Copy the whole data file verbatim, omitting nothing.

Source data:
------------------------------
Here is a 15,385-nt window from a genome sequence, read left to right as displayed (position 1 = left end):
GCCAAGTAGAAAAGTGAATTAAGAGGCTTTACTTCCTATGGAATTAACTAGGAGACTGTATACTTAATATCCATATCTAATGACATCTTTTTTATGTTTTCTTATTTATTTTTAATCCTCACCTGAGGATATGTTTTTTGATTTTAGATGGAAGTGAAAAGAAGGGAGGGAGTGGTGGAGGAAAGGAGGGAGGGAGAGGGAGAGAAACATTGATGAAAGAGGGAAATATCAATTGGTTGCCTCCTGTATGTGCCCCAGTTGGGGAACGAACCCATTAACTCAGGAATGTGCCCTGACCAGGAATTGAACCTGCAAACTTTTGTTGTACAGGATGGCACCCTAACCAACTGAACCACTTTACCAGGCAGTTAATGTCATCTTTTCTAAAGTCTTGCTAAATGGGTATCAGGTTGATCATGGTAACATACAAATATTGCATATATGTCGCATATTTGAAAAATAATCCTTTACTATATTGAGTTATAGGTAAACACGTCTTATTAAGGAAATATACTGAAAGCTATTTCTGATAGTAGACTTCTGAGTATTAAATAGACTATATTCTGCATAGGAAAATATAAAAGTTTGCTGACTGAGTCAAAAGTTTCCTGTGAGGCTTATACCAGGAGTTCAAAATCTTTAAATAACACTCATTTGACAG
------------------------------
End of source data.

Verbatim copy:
Here is a 15,385-nt window from a genome sequence, read left to right as displayed (position 1 = left end):
GCCAAGTAGAAAAGTGAATTAAGAGGCTTTACTTCCTATGGAATTAACTAGGAGACTGTATACTTAATATCCATATCTAATGACATCTTTTTTATGTTTTCTTATTTATTTTTAATCCTCACCTGAGGATATGTTTTTTGATTTTAGATGGAAGTGAAAAGAAGGGAGGGAGTGGTGGAGGAAAGGAGGGAGGGAGAGGGAGAGAAACATTGATGAAAGAGGGAAATATCAATTGGTTGCCTCCTGTATGTGCCCCAGTTGGGGAACGAACCCATTAACTCAGGAATGTGCCCTGACCAGGAATTGAACCTGCAAACTTTTGTTGTACAGGATGGCACCCTAACCAACTGAACCACTTTACCAGGCAGTTAATGTCATCTTTTCTAAAGTCTTGCTAAATGGGTATCAGGTTGATCATGGTAACATACAAATATTGCATATATGTCGCATATTTGAAAAATAATCCTTTACTATATTGAGTTATAGGTAAACACGTCTTATTAAGGAAATATACTGAAAGCTATTTCTGATAGTAGACTTCTGAGTATTAAATAGACTATATTCTGCATAGGAAAATATAAAAGTTTGCTGACTGAGTCAAAAGTTTCCTGTGAGGCTTATACCAGGAGTTCAAAATCTTTAAATAACACTCATTTGACAG